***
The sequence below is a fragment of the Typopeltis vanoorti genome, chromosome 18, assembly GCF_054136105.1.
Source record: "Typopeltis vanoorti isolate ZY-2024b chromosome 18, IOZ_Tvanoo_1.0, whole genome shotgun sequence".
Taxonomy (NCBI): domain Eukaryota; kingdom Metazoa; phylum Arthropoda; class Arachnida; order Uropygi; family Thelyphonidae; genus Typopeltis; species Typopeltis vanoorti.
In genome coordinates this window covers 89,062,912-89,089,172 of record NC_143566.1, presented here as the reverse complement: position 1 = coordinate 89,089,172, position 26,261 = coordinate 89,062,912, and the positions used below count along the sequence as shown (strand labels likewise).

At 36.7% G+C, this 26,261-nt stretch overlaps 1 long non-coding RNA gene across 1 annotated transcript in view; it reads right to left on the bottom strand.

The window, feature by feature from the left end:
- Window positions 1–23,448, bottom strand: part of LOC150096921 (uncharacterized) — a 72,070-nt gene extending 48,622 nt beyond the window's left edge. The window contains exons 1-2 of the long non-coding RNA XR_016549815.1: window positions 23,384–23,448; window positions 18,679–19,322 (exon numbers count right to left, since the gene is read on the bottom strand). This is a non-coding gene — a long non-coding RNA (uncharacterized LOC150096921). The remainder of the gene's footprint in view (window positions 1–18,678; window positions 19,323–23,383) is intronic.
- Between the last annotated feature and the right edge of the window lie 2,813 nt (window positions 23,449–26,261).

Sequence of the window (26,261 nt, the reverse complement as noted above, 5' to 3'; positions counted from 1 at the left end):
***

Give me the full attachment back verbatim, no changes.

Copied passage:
The sequence below is a fragment of the Typopeltis vanoorti genome, chromosome 18, assembly GCF_054136105.1.
Source record: "Typopeltis vanoorti isolate ZY-2024b chromosome 18, IOZ_Tvanoo_1.0, whole genome shotgun sequence".
Taxonomy (NCBI): domain Eukaryota; kingdom Metazoa; phylum Arthropoda; class Arachnida; order Uropygi; family Thelyphonidae; genus Typopeltis; species Typopeltis vanoorti.
In genome coordinates this window covers 89,062,912-89,089,172 of record NC_143566.1, presented here as the reverse complement: position 1 = coordinate 89,089,172, position 26,261 = coordinate 89,062,912, and the positions used below count along the sequence as shown (strand labels likewise).

At 36.7% G+C, this 26,261-nt stretch overlaps 1 long non-coding RNA gene across 1 annotated transcript in view; it reads right to left on the bottom strand.

The window, feature by feature from the left end:
- Window positions 1–23,448, bottom strand: part of LOC150096921 (uncharacterized) — a 72,070-nt gene extending 48,622 nt beyond the window's left edge. The window contains exons 1-2 of the long non-coding RNA XR_016549815.1: window positions 23,384–23,448; window positions 18,679–19,322 (exon numbers count right to left, since the gene is read on the bottom strand). This is a non-coding gene — a long non-coding RNA (uncharacterized LOC150096921). The remainder of the gene's footprint in view (window positions 1–18,678; window positions 19,323–23,383) is intronic.
- Between the last annotated feature and the right edge of the window lie 2,813 nt (window positions 23,449–26,261).

Sequence of the window (26,261 nt, the reverse complement as noted above, 5' to 3'; positions counted from 1 at the left end):